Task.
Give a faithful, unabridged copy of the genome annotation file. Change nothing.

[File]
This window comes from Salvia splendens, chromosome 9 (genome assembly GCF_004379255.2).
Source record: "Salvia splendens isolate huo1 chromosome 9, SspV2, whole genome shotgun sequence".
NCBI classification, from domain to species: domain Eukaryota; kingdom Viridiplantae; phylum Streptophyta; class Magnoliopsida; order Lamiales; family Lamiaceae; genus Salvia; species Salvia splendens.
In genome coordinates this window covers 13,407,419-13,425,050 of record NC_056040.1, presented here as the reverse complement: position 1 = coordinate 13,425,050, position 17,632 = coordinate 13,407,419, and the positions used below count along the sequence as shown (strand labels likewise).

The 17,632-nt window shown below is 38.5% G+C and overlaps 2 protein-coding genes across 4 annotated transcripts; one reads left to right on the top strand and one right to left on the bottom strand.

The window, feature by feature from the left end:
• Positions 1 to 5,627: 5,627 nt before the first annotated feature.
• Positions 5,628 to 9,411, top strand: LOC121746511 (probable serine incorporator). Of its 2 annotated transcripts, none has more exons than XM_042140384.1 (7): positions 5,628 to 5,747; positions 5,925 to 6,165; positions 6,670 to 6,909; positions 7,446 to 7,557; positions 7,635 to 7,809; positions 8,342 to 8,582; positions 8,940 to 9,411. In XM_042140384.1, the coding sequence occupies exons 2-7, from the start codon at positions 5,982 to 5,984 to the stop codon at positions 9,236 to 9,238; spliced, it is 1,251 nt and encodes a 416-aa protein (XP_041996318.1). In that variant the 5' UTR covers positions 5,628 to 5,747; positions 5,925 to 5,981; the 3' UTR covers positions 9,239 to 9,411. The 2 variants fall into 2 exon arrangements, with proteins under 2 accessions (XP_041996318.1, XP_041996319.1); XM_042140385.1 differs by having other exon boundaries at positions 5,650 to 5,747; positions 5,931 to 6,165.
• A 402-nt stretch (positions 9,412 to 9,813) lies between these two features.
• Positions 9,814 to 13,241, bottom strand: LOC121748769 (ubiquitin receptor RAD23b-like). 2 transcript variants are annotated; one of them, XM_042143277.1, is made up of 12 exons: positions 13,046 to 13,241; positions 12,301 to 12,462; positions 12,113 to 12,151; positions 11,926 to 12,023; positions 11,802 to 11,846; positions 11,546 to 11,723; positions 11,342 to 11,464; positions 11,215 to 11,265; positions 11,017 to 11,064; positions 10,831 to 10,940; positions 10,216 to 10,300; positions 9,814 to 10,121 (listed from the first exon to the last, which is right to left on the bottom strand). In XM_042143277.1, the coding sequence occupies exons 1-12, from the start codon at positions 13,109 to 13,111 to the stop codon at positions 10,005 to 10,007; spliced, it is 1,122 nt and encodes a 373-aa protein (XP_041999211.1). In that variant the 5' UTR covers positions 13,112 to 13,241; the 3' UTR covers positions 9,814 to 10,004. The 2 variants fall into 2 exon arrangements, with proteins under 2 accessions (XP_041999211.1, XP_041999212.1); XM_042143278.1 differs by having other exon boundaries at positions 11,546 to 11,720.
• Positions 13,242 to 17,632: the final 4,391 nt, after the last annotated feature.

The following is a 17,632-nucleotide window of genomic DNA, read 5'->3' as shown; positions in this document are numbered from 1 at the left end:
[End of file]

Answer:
This window comes from Salvia splendens, chromosome 9 (genome assembly GCF_004379255.2).
Source record: "Salvia splendens isolate huo1 chromosome 9, SspV2, whole genome shotgun sequence".
NCBI classification, from domain to species: domain Eukaryota; kingdom Viridiplantae; phylum Streptophyta; class Magnoliopsida; order Lamiales; family Lamiaceae; genus Salvia; species Salvia splendens.
In genome coordinates this window covers 13,407,419-13,425,050 of record NC_056040.1, presented here as the reverse complement: position 1 = coordinate 13,425,050, position 17,632 = coordinate 13,407,419, and the positions used below count along the sequence as shown (strand labels likewise).

The 17,632-nt window shown below is 38.5% G+C and overlaps 2 protein-coding genes across 4 annotated transcripts; one reads left to right on the top strand and one right to left on the bottom strand.

The window, feature by feature from the left end:
• Positions 1 to 5,627: 5,627 nt before the first annotated feature.
• Positions 5,628 to 9,411, top strand: LOC121746511 (probable serine incorporator). Of its 2 annotated transcripts, none has more exons than XM_042140384.1 (7): positions 5,628 to 5,747; positions 5,925 to 6,165; positions 6,670 to 6,909; positions 7,446 to 7,557; positions 7,635 to 7,809; positions 8,342 to 8,582; positions 8,940 to 9,411. In XM_042140384.1, the coding sequence occupies exons 2-7, from the start codon at positions 5,982 to 5,984 to the stop codon at positions 9,236 to 9,238; spliced, it is 1,251 nt and encodes a 416-aa protein (XP_041996318.1). In that variant the 5' UTR covers positions 5,628 to 5,747; positions 5,925 to 5,981; the 3' UTR covers positions 9,239 to 9,411. The 2 variants fall into 2 exon arrangements, with proteins under 2 accessions (XP_041996318.1, XP_041996319.1); XM_042140385.1 differs by having other exon boundaries at positions 5,650 to 5,747; positions 5,931 to 6,165.
• A 402-nt stretch (positions 9,412 to 9,813) lies between these two features.
• Positions 9,814 to 13,241, bottom strand: LOC121748769 (ubiquitin receptor RAD23b-like). 2 transcript variants are annotated; one of them, XM_042143277.1, is made up of 12 exons: positions 13,046 to 13,241; positions 12,301 to 12,462; positions 12,113 to 12,151; positions 11,926 to 12,023; positions 11,802 to 11,846; positions 11,546 to 11,723; positions 11,342 to 11,464; positions 11,215 to 11,265; positions 11,017 to 11,064; positions 10,831 to 10,940; positions 10,216 to 10,300; positions 9,814 to 10,121 (listed from the first exon to the last, which is right to left on the bottom strand). In XM_042143277.1, the coding sequence occupies exons 1-12, from the start codon at positions 13,109 to 13,111 to the stop codon at positions 10,005 to 10,007; spliced, it is 1,122 nt and encodes a 373-aa protein (XP_041999211.1). In that variant the 5' UTR covers positions 13,112 to 13,241; the 3' UTR covers positions 9,814 to 10,004. The 2 variants fall into 2 exon arrangements, with proteins under 2 accessions (XP_041999211.1, XP_041999212.1); XM_042143278.1 differs by having other exon boundaries at positions 11,546 to 11,720.
• Positions 13,242 to 17,632: the final 4,391 nt, after the last annotated feature.

The following is a 17,632-nucleotide window of genomic DNA, read 5'->3' as shown; positions in this document are numbered from 1 at the left end: